Saturday, May 18, 2024

Q&A with James H. Lewis




James H. Lewis is the author of the new novel The Dead of Winter. His other books include the Chief Novak series. A former journalist, he lives in Pittsburgh.


Q: Why did you decide to write a novel featuring your character Lydia Barnwell?


A: Several of my friends have read all the Novak books. From the start of that series, a few told me what a fascinating character Lydia is. (She’s introduced on the first page of the initial Novak book.) As I neared the end of the Novak trilogy, two asked what would happen to her. I was working on a standalone mystery at the time and instead made it Lydia’s first story.


Q: Did you feel you discovered anything new about Lydia in making her the main character of this story?


A: In the last Novak book, Lydia’s estranged boyfriend, David Kimrey, dies while trying to quell a domestic disturbance. Lydia is guilt-stricken over this, because on the preceding evening he’d stopped by her apartment seeking a reconciliation. When she insisted things were over between them, he asked for “one last hug,” and she refused.


At the end of this book, she and the deputy chief, Calvin Mayfield, have what she thinks is a one-night stand. In The Dead of Winter, they continue the affair, and she invites him to move in. Since Calvin is Black, this gives me the chance to explore different aspects of racism, something that’s an undercurrent in all my stories.


Through this story, Lydia is also learning to think for herself and not allow her male colleagues to direct the course of her investigations. She’s standing up for herself and becoming more independent. (Can you tell I’m a man with two daughters?)

Q: Did you conduct much research to write this book, and if so, what did you learn?


A: Mandy Tinkey, who directs the crime lab in the Allegheny County Medical Examiner’s office, spent an afternoon taking me through their facility and explaining their procedures. This office includes not only the coroner, but crime scene examiners and technicians. She improved the accuracy with which I portray crime scenes, and I’m grateful to her.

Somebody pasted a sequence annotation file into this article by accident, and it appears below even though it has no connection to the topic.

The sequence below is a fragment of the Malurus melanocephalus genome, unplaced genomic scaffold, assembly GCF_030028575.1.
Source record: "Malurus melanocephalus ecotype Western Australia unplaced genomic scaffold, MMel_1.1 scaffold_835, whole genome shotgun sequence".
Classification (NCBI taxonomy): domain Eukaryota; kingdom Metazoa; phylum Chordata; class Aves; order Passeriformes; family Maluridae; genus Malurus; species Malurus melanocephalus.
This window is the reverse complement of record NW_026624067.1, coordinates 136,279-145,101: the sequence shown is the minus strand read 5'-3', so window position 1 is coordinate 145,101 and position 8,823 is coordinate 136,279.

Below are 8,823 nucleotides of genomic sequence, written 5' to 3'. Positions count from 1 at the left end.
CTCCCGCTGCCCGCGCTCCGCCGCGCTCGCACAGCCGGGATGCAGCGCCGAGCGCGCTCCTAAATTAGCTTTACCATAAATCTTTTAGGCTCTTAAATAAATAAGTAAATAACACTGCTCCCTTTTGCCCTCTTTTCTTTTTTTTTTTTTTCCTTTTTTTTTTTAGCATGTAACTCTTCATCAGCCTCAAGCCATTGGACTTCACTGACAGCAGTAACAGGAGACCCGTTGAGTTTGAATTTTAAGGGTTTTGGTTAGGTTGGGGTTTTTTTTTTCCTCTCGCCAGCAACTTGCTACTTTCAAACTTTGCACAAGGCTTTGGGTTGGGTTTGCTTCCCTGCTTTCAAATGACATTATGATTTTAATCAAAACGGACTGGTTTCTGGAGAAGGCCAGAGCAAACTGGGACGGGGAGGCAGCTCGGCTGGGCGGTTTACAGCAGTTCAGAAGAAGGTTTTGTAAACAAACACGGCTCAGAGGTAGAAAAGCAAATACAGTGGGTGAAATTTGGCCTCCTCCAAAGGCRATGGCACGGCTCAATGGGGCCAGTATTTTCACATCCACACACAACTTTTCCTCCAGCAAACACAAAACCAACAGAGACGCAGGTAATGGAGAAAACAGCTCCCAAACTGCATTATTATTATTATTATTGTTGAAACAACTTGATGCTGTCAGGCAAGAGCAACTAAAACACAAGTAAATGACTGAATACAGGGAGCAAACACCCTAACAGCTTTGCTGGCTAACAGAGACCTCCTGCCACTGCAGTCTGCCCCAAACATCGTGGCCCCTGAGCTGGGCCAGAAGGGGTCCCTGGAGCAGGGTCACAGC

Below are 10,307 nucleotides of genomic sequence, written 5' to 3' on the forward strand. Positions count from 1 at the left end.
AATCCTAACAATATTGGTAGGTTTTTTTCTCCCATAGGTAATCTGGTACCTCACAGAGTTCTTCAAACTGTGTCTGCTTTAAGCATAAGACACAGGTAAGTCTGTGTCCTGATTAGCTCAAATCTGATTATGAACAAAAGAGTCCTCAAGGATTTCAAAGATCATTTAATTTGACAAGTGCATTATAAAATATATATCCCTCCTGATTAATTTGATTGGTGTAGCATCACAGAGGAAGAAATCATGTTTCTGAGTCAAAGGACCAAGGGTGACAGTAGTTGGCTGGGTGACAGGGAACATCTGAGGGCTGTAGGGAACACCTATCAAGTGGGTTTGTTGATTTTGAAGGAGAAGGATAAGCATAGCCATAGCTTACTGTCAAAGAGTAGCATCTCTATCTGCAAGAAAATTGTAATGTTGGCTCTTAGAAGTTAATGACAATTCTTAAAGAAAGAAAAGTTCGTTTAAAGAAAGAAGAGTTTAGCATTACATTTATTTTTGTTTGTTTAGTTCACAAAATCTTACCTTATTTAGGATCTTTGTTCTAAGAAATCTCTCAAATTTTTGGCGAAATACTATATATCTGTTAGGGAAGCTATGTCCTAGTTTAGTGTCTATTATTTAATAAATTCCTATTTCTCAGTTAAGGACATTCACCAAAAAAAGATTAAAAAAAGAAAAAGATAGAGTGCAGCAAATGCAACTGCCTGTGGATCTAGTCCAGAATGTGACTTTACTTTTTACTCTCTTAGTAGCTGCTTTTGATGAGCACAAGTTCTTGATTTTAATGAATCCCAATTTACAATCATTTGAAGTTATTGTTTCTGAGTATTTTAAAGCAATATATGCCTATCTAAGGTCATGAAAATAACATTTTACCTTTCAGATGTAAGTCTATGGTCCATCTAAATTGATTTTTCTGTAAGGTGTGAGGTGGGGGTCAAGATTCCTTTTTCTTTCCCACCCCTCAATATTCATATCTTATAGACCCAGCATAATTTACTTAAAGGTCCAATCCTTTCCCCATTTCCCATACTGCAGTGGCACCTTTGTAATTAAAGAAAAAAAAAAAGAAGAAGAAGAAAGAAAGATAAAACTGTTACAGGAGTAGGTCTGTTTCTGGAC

I also researched the mechanics of death by hanging, learning a bit more than I care to know. I’m always trying to learn new things. 


Q: What do you hope readers take away from the book?


A: First, I hope they enjoy a good story and will come back for more. As a relative newcomer to Pittsburgh, I also hope they’ll come to share my affection for this great city. It has a fascinating history, the people are warm and welcoming, and they’ve overcome a lot since the collapse of the steel industry. Except for The Quadrant Conspiracy, a World War II novel, all my recent books represent a love story to “the Burgh.”


Q: What are you working on now? Will there be more novels about Lydia?


A: I’m working on the second Lydia novel now and hope to have it finished by fall. I designed the Novak series as a trilogy, but Lydia’s is open-ended. I’m also researching life in postwar Europe that may become a different sort of novel in the future.


Q: Anything else we should know?


A: I store ideas as a squirrel hides nuts for winter. A cross-platform app allows me to collect and organize clippings and other ideas, whether I’m at my desk or at dinner with friends. I have more potential projects than I’ll ever have time to turn into novels, but some have become short stories. In a sense, I’m never not writing.


--Interview with Deborah Kalb. Here's a previous Q&A with James H. Lewis.

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